SOCIAL MEDIA STRATEGY
Twitter survey finds most brands are not differentiating themselves
By our News Team | 2022
Poor use of humour is a particular failing, as too many brands follow the herd and speak with a similar voice.
As a marketer, you likely feel that your brand is differentiating itself from competitors on Twitter. But it’s likely that you’re wrong.
A recent report released by the social media platform, entitled #RealTalk, finds that there is too little distinction and that brand humour, in particular, frequently feels outdated or inappropriate to the moment.
“Distinction is everything a brand needs to succeed on Twitter,” the study’s researchers advise. “Revisit what seems right for your brand, not just what topics are trending or what other people are jumping on.”
#RealTalk is said to be a first-of-its-kind perspective analysing 10 years of tweets from and about brands and new research — in partnership with researchers at Sparker and data scientists from Pulsar Consulting — that spans eight countries and surveys the evolving opinions people on Twitter have about brand behaviour.
Photo by Edar on Pixabay
Blind test of tweets showed surprising results
In a blind test of multiple tweets from prominent brands from around the world across similar industries, Twitter removed any identifiable branding such as names, logos, keywords and hashtags. It then asked people to guess which brand wrote the tweet. Only one in three could guess the correct brand from a list of five options.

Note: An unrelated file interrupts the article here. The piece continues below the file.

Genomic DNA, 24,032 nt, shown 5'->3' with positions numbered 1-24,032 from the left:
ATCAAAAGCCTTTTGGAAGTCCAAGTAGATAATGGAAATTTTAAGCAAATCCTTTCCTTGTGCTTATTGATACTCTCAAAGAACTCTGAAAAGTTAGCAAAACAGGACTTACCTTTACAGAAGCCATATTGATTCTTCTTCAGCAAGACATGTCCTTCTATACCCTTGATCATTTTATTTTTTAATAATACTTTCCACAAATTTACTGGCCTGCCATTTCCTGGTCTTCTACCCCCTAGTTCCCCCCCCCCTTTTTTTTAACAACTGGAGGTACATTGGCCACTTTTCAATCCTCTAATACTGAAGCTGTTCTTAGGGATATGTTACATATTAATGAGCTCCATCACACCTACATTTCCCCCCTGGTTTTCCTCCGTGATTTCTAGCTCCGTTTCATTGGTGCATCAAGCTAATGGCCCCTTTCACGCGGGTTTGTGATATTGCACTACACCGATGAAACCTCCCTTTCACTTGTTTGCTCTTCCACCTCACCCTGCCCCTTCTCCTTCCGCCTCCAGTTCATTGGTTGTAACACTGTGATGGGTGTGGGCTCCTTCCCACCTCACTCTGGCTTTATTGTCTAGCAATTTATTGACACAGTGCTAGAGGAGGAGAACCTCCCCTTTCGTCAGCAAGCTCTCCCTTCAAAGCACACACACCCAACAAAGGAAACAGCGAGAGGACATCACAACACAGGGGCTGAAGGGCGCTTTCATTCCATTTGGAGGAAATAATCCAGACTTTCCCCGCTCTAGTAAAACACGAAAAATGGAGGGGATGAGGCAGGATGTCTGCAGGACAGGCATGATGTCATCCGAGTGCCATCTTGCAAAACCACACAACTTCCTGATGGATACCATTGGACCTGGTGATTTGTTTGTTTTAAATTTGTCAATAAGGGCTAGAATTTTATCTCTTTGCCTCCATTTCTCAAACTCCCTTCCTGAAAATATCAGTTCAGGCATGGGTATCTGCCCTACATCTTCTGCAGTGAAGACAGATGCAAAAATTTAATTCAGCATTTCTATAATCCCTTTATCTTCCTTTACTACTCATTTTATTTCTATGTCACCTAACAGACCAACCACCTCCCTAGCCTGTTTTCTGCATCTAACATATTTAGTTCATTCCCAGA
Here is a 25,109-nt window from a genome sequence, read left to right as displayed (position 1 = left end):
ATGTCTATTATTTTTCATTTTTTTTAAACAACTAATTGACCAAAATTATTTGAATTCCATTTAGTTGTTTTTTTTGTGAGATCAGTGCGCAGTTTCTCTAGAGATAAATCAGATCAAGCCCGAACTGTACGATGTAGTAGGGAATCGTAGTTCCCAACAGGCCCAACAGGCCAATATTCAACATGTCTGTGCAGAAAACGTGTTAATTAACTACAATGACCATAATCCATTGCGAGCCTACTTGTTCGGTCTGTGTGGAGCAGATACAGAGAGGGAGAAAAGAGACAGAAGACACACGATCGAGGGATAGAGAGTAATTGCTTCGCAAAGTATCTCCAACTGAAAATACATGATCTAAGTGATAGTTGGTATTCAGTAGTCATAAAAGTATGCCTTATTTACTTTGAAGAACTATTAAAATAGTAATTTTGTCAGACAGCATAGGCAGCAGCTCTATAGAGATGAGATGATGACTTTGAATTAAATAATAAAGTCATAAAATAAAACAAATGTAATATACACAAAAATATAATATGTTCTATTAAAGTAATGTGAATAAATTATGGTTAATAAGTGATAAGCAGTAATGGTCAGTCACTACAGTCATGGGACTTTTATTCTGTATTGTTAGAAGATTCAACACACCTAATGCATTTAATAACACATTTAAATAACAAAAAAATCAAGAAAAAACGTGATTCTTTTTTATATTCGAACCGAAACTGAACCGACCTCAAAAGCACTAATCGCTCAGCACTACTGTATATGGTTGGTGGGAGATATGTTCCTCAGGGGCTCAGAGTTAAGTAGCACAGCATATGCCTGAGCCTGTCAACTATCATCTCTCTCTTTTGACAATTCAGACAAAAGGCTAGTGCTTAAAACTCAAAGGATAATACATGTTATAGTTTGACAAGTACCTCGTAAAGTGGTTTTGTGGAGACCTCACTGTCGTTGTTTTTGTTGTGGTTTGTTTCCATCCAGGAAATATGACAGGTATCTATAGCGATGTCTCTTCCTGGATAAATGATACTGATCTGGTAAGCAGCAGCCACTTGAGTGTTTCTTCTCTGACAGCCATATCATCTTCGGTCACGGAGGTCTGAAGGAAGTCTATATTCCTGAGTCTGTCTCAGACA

Among findings flowing from this is that conformist social media behaviour upstages brand distinctiveness. Brands have converged around the same social media archetypes, and are even using the same number of unique keywords and characters.
It is therefore time for brands to become more distinctive and non-conformist, while also reviewing the way they use humour – and whether they use it at all.
Commenting on social and cultural issues is one possible new approach, with 56% of survey respondents saying brands could do so and 37% thinking they definitely should. However, when brands talk about sensitive topics, they need to do so meaningfully and with an authentic voice.
Twitter summed it up the advice to brands with a Shakespeare quote: “To thine own self be true.”